Global Industry Standard on Tailings Management PublishedBy Alejandro Ehrenberg | Tue, 08/18/2020 - 10:18
The International Council on Mining and Metals (ICMM), the UN Environment Program (UNEP) and the Principles for Responsible Investment (PRI) jointly launched the Global Industry Standard on Tailings Management. This is the first global standard on tailings management that can be applied to existing and future tailings facilities, wherever they are and whoever operates them, UNEP reported.
Strengthening current practices in the mining industry by integrating social, environmental, local economic and technical considerations, the standard covers the entire tailings facility lifecycle — from site selection, design and construction, management and monitoring, to closure and post-closure, UNEP noted.
With the intention of causing no harm to people and the environment, the standard significantly raises the bar for the industry to achieve strong social, environmental and technical outcomes. It elevates accountability to the highest organizational levels and adds new requirements for independent oversight. The standard also establishes clear expectations around global transparency and disclosure requirements, helping to improve understanding by interested stakeholders, UNEP explained.
The standard was developed through an independent process — the Global Tailings Review (GTR) — which was co-convened in March 2019 by UNEP, PRI and ICMM following the tragic tailings facility collapse at Brumadinho on Jan. 25, 2019. UNEP will support governments that wish to incorporate and build upon the standard throubh their national or state legislation and policies. PRI, representing US$103.4 trillion in assets under management, will be developing investor expectations to support all mining companies in implementing the standard. ICMM member companies will implement the standard as a commitment of membership, which includes robust site-level validation and third-party assessments.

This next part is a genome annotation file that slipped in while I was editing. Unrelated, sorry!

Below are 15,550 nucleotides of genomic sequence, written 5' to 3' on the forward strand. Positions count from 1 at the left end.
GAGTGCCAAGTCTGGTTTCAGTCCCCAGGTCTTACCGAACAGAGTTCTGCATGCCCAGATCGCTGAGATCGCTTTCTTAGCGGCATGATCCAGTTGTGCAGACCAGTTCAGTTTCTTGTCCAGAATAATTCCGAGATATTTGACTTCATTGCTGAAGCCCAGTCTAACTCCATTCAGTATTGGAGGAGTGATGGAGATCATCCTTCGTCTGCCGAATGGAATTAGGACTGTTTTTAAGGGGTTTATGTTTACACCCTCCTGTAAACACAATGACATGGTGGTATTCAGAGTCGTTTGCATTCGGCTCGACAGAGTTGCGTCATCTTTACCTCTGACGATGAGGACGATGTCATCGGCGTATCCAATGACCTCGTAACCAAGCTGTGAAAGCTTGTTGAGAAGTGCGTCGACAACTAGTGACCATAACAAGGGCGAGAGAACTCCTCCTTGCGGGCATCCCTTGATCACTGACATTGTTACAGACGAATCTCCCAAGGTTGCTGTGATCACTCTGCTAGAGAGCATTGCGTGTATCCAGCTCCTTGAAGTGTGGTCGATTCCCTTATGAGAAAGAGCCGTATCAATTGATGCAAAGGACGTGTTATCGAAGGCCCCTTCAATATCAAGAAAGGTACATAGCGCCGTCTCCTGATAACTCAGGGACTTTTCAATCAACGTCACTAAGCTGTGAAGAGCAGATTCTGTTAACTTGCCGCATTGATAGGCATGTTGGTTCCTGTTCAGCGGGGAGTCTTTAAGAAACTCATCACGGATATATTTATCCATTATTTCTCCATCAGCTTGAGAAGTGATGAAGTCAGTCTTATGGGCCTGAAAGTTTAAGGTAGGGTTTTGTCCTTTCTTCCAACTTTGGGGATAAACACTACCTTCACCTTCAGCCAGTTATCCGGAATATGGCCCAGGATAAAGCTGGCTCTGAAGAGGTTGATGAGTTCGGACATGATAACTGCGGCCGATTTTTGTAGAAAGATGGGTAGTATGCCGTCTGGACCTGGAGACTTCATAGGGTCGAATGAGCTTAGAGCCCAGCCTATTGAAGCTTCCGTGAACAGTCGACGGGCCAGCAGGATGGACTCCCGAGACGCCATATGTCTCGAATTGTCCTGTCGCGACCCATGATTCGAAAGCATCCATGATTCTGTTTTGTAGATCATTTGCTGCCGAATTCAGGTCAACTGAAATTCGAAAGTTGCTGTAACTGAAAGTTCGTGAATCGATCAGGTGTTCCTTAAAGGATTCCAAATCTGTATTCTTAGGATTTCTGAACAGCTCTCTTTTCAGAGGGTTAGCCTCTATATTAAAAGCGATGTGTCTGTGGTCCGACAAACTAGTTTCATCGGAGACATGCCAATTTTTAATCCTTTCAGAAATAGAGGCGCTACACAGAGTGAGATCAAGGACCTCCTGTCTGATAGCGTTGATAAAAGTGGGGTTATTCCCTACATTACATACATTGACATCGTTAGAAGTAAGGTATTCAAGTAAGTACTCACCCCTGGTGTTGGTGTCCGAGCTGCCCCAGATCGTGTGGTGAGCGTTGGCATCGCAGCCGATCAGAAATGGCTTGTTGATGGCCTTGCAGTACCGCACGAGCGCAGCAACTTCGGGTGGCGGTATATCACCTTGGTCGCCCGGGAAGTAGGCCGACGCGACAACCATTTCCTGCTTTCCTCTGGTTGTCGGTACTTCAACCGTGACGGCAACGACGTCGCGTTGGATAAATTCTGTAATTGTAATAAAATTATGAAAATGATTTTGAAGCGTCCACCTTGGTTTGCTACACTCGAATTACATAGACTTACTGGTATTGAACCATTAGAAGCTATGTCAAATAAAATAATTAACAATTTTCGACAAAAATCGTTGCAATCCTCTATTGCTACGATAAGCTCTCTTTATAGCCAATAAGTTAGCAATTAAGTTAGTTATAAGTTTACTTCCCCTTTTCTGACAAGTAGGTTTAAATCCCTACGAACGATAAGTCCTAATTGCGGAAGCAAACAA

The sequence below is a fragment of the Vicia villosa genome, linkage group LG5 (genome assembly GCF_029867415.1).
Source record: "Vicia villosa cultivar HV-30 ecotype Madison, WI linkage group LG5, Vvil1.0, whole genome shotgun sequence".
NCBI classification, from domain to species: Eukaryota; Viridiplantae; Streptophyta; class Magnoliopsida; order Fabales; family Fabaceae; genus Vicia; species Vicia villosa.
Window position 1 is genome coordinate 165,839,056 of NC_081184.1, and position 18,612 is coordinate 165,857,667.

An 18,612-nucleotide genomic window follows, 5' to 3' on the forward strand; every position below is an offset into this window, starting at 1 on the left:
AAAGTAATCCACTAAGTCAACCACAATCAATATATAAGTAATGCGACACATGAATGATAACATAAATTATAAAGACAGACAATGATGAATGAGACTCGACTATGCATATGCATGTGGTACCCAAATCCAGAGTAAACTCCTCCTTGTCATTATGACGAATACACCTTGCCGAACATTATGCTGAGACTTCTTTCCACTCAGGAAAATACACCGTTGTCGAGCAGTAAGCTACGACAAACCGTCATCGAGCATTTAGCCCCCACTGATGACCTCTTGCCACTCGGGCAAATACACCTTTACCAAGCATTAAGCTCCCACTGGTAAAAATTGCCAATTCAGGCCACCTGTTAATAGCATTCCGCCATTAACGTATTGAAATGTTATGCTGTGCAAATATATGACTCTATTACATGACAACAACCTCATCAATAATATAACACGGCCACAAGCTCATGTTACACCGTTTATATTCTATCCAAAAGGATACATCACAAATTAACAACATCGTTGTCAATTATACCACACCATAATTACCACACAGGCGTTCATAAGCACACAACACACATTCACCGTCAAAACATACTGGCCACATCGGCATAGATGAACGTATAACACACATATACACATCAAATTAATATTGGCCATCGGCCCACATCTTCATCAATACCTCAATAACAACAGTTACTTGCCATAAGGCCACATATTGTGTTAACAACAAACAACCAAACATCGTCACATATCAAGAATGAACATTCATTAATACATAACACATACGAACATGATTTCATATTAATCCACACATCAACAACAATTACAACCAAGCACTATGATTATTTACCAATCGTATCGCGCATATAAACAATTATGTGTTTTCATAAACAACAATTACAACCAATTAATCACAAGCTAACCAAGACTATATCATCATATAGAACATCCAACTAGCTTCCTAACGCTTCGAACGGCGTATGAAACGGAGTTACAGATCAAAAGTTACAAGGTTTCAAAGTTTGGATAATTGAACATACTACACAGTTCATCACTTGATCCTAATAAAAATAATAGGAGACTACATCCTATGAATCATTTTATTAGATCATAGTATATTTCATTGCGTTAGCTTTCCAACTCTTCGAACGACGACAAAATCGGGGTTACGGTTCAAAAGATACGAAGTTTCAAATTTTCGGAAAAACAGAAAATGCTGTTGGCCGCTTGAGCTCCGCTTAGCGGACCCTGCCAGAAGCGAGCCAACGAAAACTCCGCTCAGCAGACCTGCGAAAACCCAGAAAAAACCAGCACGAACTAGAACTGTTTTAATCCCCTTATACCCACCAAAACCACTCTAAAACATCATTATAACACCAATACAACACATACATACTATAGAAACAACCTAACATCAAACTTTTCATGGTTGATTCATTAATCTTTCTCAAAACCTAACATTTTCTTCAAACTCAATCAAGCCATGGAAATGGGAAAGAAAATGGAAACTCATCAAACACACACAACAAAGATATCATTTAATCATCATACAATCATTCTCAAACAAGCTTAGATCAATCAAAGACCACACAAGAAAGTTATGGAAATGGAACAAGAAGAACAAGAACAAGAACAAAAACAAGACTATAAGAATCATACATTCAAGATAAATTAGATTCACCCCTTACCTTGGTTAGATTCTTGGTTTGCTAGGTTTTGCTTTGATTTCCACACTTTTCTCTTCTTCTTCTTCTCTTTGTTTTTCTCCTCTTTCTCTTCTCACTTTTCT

“The Global Industry Standard on Tailings Management sets a precedent for the safe management of tailings facilities towards the goal of zero harm. The catastrophic dam collapse at Vale’s Córrego de Feijão mine in Brumadinho was a human and environmental tragedy that demanded decisive and appropriate action to enhance the safety and to strengthen the governance of tailings facilities across the globe. I am particularly pleased to deliver a document that reflects and addresses the complexity and multi-disciplinary nature of sound tailings management. I call on all mining companies, governments and investors to use the standard and to continue to work together to improve the safety of tailings facilities globally,” Bruno Oberle, GTR Chair, said.
UNEP pointed out that the standard covers six key topics: affected communities; integrated knowledge base; design, construction, operation and monitoring of tailings facilities; management and governance; emergency response and long-term recovery and public disclosure and access to information. These topics contain 15 principles and 77 specific auditable requirements for operators to adhere to.
The GTR was chaired by Oberle with the support of a multi-disciplinary expert panel and input from a multi-stakeholder advisory group, UNEP said. It involved extensive public consultation with affected communities, government representatives, investors, multilateral organizations and mining industry stakeholders and is informed by existing good practices and findings from past tailings facility failures, UNEP added.